A recent article on Franchise Direct discusses workers’ growing desire for flexibility and posits that “a franchise might be the best flex-job ever.” The article goes on to discuss many of the reasons behind workers’ desire for flexibility and suggests that “franchising fits the bill” in many cases. But, as national franchise attorney Jeffrey M. Goldstein discusses below, there is a big difference between owning a franchise and collecting a paycheck while working from home.
The Flexibility of Franchise Ownership
To be clear, owning a franchise does offer flexibility in some respects—at least in some cases. With some franchise opportunities, owners can have fairly minimal involvement after the initial stages, and they can handle some (though not all) of their responsibilities remotely and before or after hours.
But, many franchisees—and first-time franchisees in particular—are owner-operators. This means that they are directly involved in running the business, and their level of effort is directly correlated to their franchise’s chances of success. Not only must they invest a significant amount of time in running and managing the business, but they must do so in-person between 9:00am and 5:00pm.
The Franchise Direct article highlights four aspects of flexibility:
- Part-Time Work – As a franchise owner, the less time you put in, the less you will get out of your business. While some franchises may offer the ability to work less than 40 hours per week, the vast majority of franchisees who work part-time will see their profits suffer. As an owner-operator, you are more likely to spend your days running the business and your evenings handling administrative tasks.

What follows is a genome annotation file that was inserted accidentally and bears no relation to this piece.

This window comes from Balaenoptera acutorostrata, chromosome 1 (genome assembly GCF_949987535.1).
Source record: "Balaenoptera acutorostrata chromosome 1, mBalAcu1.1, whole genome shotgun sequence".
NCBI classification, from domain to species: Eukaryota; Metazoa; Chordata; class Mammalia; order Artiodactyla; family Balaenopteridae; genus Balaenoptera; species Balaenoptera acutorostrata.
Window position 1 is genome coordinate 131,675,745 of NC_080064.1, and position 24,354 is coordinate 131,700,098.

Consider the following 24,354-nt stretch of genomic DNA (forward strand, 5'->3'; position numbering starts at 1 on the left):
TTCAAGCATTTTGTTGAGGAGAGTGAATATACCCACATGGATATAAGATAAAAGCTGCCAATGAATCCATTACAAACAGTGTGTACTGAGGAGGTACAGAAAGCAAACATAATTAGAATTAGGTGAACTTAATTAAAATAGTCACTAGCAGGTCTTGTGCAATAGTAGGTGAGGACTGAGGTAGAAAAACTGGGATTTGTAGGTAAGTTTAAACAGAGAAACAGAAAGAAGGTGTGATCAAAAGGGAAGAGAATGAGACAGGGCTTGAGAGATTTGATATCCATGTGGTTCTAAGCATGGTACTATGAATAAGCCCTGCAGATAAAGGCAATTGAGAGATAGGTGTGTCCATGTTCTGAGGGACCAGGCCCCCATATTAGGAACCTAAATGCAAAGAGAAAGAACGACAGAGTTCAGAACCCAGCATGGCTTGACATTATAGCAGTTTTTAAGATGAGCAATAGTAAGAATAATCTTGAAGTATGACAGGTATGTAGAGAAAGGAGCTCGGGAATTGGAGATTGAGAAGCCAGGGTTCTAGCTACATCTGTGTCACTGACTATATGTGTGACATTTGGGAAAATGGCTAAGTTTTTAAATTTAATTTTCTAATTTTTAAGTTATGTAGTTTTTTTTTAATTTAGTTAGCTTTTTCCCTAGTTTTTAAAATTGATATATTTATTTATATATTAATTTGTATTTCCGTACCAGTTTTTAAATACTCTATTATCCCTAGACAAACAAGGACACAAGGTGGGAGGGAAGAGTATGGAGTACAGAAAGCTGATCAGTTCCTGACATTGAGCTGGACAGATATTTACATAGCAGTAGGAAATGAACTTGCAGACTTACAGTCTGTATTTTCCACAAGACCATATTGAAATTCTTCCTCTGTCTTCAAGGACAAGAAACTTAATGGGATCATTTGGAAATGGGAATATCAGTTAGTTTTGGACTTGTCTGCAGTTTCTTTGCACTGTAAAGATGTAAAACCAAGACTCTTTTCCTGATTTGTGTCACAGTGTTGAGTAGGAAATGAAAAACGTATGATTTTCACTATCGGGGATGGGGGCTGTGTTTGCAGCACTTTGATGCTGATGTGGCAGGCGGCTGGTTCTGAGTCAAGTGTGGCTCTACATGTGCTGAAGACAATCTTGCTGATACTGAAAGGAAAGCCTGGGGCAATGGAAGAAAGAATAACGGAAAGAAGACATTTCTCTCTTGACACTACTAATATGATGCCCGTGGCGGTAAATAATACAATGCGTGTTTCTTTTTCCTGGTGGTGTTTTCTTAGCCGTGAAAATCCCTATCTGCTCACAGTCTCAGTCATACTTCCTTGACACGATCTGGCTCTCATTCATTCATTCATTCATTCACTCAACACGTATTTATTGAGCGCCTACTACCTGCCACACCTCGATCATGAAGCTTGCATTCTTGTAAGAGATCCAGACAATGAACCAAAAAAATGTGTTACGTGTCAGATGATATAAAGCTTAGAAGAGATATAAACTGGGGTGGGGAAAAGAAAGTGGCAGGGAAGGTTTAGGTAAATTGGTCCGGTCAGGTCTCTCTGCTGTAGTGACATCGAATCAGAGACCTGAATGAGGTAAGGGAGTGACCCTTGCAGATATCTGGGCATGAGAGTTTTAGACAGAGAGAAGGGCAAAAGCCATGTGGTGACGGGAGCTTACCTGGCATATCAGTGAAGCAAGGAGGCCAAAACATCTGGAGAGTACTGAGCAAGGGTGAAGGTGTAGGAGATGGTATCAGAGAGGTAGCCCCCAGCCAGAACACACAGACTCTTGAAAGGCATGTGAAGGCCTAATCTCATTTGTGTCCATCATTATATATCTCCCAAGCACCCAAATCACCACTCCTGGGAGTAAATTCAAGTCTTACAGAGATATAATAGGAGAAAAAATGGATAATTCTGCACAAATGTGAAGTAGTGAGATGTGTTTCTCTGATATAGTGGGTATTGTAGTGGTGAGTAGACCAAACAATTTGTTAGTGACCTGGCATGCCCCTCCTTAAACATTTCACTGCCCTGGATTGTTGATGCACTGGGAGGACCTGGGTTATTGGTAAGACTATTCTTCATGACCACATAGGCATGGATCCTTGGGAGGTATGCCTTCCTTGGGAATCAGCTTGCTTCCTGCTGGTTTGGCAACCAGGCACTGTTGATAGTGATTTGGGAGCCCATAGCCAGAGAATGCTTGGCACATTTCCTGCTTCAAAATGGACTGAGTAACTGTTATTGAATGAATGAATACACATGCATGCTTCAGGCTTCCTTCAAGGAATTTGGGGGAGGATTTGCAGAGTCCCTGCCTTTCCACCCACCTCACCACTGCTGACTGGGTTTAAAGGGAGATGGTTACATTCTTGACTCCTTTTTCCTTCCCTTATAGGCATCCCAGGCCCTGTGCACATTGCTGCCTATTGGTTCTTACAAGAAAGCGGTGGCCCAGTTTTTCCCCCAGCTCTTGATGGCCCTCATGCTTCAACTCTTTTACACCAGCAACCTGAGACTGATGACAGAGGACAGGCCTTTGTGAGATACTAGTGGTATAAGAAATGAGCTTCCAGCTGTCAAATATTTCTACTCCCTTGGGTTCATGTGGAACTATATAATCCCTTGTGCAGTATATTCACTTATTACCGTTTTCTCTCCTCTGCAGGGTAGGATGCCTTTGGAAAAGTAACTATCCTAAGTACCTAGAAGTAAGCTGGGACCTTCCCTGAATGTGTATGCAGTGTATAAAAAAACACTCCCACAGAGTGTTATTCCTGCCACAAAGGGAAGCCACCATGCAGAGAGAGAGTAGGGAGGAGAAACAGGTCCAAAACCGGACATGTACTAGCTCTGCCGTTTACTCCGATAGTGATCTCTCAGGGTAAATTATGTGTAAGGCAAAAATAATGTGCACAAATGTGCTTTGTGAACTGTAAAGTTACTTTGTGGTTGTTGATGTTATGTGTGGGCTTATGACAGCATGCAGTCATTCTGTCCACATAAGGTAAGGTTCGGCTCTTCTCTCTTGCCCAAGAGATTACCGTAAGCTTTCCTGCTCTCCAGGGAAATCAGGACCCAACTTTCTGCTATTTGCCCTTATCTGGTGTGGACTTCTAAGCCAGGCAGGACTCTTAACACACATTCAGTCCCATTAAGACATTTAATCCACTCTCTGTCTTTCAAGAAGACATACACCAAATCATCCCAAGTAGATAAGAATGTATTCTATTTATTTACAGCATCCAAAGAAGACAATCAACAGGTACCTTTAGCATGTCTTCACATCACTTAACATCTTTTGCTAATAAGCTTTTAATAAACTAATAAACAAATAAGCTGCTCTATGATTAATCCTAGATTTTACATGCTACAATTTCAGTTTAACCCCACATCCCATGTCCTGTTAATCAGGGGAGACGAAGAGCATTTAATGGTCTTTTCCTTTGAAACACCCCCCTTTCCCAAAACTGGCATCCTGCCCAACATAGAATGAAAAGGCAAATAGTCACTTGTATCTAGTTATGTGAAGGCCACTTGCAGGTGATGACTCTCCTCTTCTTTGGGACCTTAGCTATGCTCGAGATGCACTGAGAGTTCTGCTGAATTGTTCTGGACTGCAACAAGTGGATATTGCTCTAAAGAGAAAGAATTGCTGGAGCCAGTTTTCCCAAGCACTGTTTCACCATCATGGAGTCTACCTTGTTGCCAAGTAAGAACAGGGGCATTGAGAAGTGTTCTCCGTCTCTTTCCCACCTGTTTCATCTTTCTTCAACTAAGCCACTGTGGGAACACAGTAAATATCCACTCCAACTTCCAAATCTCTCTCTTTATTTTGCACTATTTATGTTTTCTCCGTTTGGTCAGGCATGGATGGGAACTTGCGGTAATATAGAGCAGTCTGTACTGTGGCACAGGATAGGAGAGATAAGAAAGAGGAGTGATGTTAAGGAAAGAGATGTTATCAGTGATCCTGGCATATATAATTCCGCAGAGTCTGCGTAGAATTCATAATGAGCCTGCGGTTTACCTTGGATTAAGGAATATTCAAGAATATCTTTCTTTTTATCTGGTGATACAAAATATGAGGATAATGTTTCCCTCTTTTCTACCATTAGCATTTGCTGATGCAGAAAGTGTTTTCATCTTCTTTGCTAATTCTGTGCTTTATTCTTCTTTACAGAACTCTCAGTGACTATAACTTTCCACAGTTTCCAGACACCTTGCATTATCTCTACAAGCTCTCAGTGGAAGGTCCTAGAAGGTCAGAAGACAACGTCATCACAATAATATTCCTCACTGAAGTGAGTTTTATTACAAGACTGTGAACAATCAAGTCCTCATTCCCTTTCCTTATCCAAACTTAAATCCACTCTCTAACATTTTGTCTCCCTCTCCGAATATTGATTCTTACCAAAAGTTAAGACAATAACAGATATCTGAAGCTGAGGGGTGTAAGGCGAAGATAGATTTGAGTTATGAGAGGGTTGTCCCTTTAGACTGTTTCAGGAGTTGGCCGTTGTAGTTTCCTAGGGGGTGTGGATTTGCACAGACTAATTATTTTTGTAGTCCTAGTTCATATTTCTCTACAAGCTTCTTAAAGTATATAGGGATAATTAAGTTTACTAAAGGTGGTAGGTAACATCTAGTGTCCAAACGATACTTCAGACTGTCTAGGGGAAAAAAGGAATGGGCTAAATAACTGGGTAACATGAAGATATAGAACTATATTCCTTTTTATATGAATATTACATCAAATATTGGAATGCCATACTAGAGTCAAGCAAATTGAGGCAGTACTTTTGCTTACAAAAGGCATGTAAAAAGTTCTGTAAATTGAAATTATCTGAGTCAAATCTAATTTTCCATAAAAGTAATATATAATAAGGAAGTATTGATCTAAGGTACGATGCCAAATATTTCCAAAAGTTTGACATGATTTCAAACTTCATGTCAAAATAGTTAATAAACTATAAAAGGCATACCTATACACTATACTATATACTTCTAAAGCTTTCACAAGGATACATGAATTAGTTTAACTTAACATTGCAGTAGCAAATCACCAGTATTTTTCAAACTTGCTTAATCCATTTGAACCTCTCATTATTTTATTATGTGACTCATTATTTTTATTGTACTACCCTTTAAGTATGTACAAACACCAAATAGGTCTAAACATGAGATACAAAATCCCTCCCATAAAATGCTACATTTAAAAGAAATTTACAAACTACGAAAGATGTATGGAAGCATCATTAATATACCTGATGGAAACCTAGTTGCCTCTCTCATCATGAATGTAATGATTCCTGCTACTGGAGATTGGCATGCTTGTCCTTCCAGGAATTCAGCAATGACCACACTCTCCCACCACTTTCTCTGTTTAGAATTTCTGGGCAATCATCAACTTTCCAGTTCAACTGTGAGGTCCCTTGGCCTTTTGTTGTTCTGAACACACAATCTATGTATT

- Working Remotely – While some franchisees may be able to do some of their work remotely, they also need to be prepared to be on-site when necessary. Relatively few franchises offer the opportunity for full-time remote work.
- Flexible Scheduling – For franchisees, flexible scheduling generally means deciding whether they want to work through breakfast or after dinner. While franchises without retail locations don’t necessarily need to be “open” throughout the day, most customers (and many franchisors) will expect franchisees to operate during normal business hours.
- Self–Employment – Buying a franchise does offer true self-employment. As a franchisee, you are your own manager, and you are responsible for your own success.
As the article acknowledges, some franchises are more well-suited to prospective franchisees who have these desires than others. For example, a home-based franchise is most likely to check all of the flexibility boxes (although many of these franchises involve mobile components that require scheduling and normal hours). Seasonal franchises offer the ability to work part-time—although in a different way than most people desire. Ultimately, when considering a franchise opportunity, you need to critically assess your personal goals and capabilities, and you need to make an informed decision in light of the realities of franchise ownership.
Learn More from National Franchise Attorney Jeffrey M. Goldstein
If you are thinking about buying a franchise, it is important that you work with an experienced franchise attorney during the buying process. To discuss your franchise opportunity with national franchise attorney Jeffrey M. Goldstein in confidence, call 202-293-3947 or request a free initial consultation online today.